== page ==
Free Software for Fun and Non-Profit, part 1
“We’re trying to do more with less,” is a common complaint among non-profit organizations. They often lack the funding, the time, and the talent to put information technology resources to their best use, assuming they have any IT resourced to use! Free Software is a way that these organizations can do more – a lot more – with less.
The Free Software Foundation says “‘Free software’ is a matter of liberty, not price. To understand the concept, you should think of ‘free’ as in ‘free speech’, not as in ‘free beer’”. The FSF then goes on to list four specific freedoms that Free Software grants to its users: freedom to run the program, for any purpose; freedom to study how the program works, and adapt it to your needs; freedom to redistribute copies so you can help your neighbor; freedom to improve the program, and release your improvements to the public, so that the whole community benefits. It should be immediately obvious how this contrasts with the rigid licensing requirements of proprietary software, where the user pays a license fee for the right to use the program but does not actually own the program.
Using Free Software means that non-profit organizations can dedicate their precious resources in much more effective ways. Instead of paying for the right to use a piece of software, organizations can spend money on training people how to use their Free Software. Instead of spending time keeping track of their license compliance in the dreadful event of a software audit, organizations can spend time actually using – or improving – their Free Software. And instead of diverting their capital to a corporate headquarters in a different state, organizations can focus on growing local talent and giving back to their own communities.
With very little profit motive, Free Software developers can concentrate on making excellent products, not just excellent revenue streams. Free Software developers listen to their users, and have an active interest in implementing the features they need. Because the software is Free (as in speech), end users are allowed to modify it for their specific needs, adding or removing features as they see fit.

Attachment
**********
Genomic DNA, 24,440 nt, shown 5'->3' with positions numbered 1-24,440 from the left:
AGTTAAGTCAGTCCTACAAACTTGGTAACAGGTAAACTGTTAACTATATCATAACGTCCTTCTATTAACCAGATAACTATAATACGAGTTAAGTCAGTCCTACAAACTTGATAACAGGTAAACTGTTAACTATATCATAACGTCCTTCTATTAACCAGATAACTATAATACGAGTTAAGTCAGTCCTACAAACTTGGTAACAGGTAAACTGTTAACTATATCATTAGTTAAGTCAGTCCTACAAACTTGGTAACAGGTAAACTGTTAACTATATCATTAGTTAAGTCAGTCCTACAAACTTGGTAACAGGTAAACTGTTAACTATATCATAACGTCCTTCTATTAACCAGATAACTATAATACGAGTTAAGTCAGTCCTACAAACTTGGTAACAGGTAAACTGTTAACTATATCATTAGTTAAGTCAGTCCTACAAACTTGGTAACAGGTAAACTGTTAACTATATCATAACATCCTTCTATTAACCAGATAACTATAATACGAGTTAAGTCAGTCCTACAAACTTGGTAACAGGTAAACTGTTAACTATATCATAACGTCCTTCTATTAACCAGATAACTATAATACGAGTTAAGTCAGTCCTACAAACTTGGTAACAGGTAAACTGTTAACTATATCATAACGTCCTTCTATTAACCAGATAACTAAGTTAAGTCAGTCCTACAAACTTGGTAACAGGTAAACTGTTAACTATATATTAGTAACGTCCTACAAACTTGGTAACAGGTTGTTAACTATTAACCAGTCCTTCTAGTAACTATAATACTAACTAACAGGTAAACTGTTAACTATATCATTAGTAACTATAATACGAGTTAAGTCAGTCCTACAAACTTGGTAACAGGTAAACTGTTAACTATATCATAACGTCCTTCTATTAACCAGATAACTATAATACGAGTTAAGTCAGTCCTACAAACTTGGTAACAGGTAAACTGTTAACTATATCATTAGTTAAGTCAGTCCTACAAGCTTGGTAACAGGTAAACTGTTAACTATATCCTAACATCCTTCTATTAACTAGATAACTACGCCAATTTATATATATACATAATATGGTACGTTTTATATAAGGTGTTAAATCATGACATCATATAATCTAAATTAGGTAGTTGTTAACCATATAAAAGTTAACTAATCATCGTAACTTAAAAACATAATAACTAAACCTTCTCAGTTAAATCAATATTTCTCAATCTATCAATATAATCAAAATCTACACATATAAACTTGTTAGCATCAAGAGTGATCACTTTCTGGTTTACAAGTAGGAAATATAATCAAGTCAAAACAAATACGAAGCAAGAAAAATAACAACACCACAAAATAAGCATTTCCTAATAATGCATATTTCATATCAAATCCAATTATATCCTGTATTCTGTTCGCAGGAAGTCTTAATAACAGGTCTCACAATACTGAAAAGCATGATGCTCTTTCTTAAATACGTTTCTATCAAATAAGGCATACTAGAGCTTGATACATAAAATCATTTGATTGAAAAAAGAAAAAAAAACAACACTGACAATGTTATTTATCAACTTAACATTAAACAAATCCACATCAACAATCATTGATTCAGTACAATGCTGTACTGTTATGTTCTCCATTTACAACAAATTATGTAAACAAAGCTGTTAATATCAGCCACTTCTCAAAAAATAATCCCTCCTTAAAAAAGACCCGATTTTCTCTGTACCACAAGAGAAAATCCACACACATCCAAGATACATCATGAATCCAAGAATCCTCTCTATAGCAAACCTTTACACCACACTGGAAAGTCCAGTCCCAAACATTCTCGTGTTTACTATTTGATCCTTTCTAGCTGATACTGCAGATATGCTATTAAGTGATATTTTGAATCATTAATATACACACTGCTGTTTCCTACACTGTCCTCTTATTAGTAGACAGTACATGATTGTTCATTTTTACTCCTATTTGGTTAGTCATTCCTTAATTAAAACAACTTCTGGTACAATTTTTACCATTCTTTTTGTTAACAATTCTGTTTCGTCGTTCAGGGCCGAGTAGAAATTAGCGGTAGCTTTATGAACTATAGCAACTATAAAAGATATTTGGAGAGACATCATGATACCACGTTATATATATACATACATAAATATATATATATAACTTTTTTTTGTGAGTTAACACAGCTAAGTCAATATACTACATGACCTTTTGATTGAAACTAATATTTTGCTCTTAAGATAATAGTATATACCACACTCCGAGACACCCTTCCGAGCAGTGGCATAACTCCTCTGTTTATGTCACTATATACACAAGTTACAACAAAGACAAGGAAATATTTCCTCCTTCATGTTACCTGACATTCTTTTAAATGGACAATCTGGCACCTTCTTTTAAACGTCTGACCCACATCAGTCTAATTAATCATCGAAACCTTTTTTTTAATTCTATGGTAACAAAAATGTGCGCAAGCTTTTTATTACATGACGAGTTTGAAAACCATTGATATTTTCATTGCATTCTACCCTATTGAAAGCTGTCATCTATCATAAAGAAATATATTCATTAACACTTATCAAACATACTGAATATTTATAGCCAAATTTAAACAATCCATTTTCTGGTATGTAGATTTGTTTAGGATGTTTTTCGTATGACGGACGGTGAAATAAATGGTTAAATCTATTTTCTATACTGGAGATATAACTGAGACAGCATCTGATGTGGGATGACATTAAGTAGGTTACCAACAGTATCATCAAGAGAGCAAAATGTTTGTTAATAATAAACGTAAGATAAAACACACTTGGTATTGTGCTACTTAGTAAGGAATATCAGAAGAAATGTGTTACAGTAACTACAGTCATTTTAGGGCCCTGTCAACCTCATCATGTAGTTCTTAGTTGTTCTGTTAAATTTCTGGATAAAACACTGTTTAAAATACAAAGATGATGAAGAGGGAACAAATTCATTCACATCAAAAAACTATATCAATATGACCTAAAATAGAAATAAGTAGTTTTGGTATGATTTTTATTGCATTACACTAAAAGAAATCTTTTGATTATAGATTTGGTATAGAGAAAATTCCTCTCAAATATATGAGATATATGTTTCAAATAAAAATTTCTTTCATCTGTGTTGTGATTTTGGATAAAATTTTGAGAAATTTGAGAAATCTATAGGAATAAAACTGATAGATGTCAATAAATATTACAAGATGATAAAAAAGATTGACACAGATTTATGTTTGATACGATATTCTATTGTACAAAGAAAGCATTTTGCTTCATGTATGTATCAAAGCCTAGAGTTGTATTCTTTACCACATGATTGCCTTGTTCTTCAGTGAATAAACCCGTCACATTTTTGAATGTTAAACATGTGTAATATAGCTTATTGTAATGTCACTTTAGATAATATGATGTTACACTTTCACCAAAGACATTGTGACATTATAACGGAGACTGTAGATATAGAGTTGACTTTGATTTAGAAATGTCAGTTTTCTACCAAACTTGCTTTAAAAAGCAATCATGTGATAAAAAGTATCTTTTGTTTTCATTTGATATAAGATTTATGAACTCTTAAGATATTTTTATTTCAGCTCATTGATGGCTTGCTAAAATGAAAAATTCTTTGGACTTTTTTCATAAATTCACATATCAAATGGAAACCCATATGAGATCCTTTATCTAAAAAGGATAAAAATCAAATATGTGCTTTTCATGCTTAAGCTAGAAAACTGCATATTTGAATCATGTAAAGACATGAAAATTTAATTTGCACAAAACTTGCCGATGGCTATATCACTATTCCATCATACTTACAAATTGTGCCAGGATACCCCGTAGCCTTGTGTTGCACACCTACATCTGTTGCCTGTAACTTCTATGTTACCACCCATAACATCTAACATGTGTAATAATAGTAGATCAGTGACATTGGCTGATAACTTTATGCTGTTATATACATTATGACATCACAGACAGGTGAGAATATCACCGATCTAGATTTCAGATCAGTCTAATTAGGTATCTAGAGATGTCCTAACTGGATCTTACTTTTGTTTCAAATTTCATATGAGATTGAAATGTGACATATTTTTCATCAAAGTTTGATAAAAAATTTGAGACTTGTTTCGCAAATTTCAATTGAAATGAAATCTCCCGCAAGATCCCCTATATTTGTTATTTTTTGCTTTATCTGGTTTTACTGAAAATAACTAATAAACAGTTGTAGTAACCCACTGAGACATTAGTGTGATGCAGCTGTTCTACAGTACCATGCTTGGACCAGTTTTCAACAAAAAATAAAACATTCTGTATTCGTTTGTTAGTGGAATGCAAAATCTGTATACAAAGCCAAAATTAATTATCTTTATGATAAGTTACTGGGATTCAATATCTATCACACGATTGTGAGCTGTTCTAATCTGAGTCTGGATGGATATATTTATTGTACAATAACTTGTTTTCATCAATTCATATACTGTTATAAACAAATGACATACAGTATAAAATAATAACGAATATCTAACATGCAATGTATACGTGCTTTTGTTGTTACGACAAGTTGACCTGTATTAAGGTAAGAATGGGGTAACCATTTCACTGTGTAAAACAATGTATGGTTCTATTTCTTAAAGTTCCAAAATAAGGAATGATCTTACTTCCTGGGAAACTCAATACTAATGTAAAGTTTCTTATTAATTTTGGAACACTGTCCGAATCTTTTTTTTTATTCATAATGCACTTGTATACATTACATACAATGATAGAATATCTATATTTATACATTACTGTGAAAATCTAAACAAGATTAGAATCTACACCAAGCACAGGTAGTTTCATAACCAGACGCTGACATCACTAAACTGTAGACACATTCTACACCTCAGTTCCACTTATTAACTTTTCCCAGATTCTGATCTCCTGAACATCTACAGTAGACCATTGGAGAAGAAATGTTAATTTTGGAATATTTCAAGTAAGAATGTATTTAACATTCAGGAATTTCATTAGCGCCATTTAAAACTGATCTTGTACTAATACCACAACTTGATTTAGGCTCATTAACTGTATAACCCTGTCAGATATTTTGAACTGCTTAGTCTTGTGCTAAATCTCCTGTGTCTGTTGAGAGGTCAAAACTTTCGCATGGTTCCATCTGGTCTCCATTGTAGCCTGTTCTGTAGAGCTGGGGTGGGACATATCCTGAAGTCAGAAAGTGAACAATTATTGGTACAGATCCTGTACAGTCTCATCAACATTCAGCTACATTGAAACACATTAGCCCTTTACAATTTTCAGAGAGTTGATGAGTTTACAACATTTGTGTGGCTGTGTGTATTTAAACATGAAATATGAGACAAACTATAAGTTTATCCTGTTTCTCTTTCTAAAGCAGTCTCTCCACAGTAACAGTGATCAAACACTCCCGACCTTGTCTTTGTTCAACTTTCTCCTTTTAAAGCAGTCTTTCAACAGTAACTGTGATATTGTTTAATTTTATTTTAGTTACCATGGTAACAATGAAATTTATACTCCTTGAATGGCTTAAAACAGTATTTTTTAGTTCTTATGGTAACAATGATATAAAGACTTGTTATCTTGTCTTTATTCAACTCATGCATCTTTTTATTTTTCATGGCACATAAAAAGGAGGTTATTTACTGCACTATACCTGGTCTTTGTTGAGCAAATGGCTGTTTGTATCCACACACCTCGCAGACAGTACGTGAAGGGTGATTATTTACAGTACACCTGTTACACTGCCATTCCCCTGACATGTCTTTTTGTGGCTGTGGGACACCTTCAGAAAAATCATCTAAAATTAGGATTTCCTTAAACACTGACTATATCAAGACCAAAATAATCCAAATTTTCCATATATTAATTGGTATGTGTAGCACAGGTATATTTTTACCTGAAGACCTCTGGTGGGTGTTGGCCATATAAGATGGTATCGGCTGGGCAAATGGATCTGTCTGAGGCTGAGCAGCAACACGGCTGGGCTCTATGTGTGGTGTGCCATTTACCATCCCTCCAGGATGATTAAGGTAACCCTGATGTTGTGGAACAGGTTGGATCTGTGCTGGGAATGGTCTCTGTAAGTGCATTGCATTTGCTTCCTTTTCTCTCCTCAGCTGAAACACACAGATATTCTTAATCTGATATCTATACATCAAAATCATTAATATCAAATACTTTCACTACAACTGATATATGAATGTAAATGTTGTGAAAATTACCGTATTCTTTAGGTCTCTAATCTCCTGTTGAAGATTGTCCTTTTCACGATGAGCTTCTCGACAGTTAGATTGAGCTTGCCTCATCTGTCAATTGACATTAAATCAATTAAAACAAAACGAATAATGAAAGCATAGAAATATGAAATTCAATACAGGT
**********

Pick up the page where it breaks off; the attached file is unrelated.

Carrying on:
One of the major complaints against Free Software is the lack of professional support. It’s true that most Free Software projects lack professional support. Conversely, though, most Free Software projects can provide outstanding technical support for free by email or web-based discussion forum. And in most metropolitan areas, there’s another invaluable resource available to Free Software users: the Local User Group, or LUG. LUGs are informal special interest groups that meet semi-regularly to discuss Free Software, offer “how to” training sessions, and generally build community. A non-profit organization could easily earn the affection of a LUG, as well as competent technical support, by providing a meeting facility for the group.
Free Software is not the solution to all of an organization’s challenges. But the use of Free Software does allow an organization to better allocate their limited resources in order to achieve effective, socially-responsible solutions.